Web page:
Alteration of Historic Lincoln Document in National Archives Highlights Issues Related to Manipulation of Genuine Assets and Authentication
April 3, 2011 by Jason DeBord
Earlier this year, a story broke about the discovery that a genuine document produced by Abraham Lincoln had been altered in order to make it more historically significant. While the identification and preservation of historic documents is outside the scope of the same in the entertainment/popular culture memorabilia field, the story is instructive none the less, and highlights the ease with which genuine material can be altered to make it more important and valuable.
In the case of the Lincoln document, it has been reported by the Chicago Tribune and other mainstream media sources that a researcher in Virginia admitted that “he altered the date on a pardon to make it appear that the document was the among the last official business handled by the 16th president before his assassination, according to the National Archives” (see Lincoln expert admits altering historic document).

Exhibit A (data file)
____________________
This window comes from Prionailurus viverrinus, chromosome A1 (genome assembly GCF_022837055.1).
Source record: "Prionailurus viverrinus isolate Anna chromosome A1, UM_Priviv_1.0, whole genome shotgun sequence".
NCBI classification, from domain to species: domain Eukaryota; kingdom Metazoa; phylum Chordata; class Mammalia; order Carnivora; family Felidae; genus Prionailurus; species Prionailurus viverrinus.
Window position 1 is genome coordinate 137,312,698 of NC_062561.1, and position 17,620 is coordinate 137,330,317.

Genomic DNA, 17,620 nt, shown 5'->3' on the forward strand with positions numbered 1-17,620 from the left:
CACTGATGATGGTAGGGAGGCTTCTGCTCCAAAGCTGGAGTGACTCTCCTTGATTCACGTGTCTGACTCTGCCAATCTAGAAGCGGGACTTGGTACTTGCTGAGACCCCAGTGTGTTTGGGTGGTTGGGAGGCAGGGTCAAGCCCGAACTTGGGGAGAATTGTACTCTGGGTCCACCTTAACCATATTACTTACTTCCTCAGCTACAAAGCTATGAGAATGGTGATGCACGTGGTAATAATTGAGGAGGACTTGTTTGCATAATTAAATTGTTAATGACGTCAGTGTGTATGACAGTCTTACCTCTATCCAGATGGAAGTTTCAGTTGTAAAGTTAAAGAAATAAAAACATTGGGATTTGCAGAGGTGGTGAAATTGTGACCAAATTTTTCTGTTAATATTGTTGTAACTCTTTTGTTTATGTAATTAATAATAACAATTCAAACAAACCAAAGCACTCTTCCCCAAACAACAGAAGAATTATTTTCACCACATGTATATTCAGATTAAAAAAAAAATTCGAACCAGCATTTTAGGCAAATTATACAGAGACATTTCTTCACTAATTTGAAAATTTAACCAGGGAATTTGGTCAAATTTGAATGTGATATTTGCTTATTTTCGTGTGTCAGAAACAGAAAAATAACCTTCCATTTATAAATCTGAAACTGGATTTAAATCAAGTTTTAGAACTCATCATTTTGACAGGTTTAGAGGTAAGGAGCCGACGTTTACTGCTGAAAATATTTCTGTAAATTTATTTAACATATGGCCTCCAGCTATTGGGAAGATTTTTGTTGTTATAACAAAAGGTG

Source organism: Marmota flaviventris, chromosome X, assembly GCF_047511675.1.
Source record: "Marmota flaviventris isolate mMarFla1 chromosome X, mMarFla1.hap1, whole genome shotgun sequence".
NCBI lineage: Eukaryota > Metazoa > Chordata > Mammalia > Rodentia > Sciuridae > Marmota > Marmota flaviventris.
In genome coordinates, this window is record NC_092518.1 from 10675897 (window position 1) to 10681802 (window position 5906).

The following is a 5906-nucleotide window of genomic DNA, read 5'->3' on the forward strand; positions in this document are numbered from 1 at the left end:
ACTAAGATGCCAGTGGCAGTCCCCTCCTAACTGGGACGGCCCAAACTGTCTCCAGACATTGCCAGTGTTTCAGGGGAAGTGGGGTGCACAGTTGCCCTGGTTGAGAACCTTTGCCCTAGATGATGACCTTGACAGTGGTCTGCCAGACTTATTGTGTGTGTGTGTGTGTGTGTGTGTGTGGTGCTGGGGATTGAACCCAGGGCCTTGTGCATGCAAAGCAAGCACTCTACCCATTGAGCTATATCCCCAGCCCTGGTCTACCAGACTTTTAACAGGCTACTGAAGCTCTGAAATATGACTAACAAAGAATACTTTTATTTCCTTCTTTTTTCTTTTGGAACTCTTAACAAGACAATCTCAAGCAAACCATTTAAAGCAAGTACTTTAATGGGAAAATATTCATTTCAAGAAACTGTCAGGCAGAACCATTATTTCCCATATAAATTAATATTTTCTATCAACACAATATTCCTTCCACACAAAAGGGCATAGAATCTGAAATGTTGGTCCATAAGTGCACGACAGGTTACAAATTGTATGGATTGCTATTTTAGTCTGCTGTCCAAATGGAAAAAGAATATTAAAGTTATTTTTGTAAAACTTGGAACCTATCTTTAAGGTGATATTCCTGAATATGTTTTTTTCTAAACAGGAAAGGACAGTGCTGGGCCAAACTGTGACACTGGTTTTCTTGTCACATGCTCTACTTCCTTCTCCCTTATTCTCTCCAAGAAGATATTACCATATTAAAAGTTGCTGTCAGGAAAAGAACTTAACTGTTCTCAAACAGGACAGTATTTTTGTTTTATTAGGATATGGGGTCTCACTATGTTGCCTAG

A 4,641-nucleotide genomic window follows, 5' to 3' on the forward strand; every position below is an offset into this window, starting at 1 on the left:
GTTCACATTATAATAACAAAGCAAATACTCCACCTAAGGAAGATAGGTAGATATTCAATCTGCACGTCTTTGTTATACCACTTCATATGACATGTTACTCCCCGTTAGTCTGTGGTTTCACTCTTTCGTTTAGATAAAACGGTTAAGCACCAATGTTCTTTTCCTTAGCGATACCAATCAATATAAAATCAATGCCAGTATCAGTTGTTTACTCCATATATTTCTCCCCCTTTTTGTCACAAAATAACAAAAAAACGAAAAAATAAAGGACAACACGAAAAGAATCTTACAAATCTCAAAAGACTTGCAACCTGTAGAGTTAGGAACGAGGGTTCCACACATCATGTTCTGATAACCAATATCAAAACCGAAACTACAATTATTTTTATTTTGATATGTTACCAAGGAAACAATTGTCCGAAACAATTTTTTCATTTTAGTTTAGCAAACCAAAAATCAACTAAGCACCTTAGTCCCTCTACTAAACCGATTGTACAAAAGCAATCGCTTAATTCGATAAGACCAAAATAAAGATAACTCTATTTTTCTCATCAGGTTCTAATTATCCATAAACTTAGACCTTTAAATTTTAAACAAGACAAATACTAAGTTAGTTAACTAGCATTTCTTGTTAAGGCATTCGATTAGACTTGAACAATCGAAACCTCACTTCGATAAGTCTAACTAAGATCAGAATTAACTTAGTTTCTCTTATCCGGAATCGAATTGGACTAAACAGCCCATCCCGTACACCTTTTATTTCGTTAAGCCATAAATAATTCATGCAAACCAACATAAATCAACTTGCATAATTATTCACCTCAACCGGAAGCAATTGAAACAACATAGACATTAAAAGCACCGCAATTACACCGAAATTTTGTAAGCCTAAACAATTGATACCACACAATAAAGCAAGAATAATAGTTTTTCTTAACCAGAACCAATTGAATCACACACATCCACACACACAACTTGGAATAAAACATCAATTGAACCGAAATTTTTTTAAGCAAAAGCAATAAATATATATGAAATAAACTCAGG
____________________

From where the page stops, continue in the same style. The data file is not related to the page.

An official press release on the National Archives website details the story in full. The press release and accompanying images and video are republished below, and can be viewed directly at www.archives.org (see National Archives Discovers Date Change on Lincoln Record):
National Archives Discovers Date Change on Lincoln Record
Thomas Lowry Confesses to Altering Lincoln Pardon to April 14, 1865